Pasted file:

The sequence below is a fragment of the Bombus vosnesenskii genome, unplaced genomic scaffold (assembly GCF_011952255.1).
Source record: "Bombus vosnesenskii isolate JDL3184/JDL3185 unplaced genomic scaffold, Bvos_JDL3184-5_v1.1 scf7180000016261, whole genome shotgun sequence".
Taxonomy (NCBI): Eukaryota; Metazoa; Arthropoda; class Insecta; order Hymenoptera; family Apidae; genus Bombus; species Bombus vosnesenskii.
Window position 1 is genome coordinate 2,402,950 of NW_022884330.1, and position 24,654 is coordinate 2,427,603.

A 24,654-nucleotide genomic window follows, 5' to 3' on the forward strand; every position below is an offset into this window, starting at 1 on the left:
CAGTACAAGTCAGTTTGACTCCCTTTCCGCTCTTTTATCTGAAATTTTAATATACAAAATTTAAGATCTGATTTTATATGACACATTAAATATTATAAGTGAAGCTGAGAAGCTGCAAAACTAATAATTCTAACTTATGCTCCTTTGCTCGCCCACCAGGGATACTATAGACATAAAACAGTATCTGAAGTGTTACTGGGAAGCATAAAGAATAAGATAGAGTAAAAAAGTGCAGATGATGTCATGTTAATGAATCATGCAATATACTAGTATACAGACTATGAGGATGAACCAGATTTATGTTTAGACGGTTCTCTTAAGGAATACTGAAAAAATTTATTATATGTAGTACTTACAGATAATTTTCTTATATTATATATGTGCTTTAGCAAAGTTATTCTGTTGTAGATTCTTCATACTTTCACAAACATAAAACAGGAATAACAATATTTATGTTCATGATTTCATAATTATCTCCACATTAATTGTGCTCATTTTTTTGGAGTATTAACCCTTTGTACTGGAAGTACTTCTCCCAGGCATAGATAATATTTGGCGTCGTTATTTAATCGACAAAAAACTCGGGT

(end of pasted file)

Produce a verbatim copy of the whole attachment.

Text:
The sequence below is a fragment of the Bombus vosnesenskii genome, unplaced genomic scaffold (assembly GCF_011952255.1).
Source record: "Bombus vosnesenskii isolate JDL3184/JDL3185 unplaced genomic scaffold, Bvos_JDL3184-5_v1.1 scf7180000016261, whole genome shotgun sequence".
Taxonomy (NCBI): Eukaryota; Metazoa; Arthropoda; class Insecta; order Hymenoptera; family Apidae; genus Bombus; species Bombus vosnesenskii.
Window position 1 is genome coordinate 2,402,950 of NW_022884330.1, and position 24,654 is coordinate 2,427,603.

A 24,654-nucleotide genomic window follows, 5' to 3' on the forward strand; every position below is an offset into this window, starting at 1 on the left:
CAGTACAAGTCAGTTTGACTCCCTTTCCGCTCTTTTATCTGAAATTTTAATATACAAAATTTAAGATCTGATTTTATATGACACATTAAATATTATAAGTGAAGCTGAGAAGCTGCAAAACTAATAATTCTAACTTATGCTCCTTTGCTCGCCCACCAGGGATACTATAGACATAAAACAGTATCTGAAGTGTTACTGGGAAGCATAAAGAATAAGATAGAGTAAAAAAGTGCAGATGATGTCATGTTAATGAATCATGCAATATACTAGTATACAGACTATGAGGATGAACCAGATTTATGTTTAGACGGTTCTCTTAAGGAATACTGAAAAAATTTATTATATGTAGTACTTACAGATAATTTTCTTATATTATATATGTGCTTTAGCAAAGTTATTCTGTTGTAGATTCTTCATACTTTCACAAACATAAAACAGGAATAACAATATTTATGTTCATGATTTCATAATTATCTCCACATTAATTGTGCTCATTTTTTTGGAGTATTAACCCTTTGTACTGGAAGTACTTCTCCCAGGCATAGATAATATTTGGCGTCGTTATTTAATCGACAAAAAACTCGGGT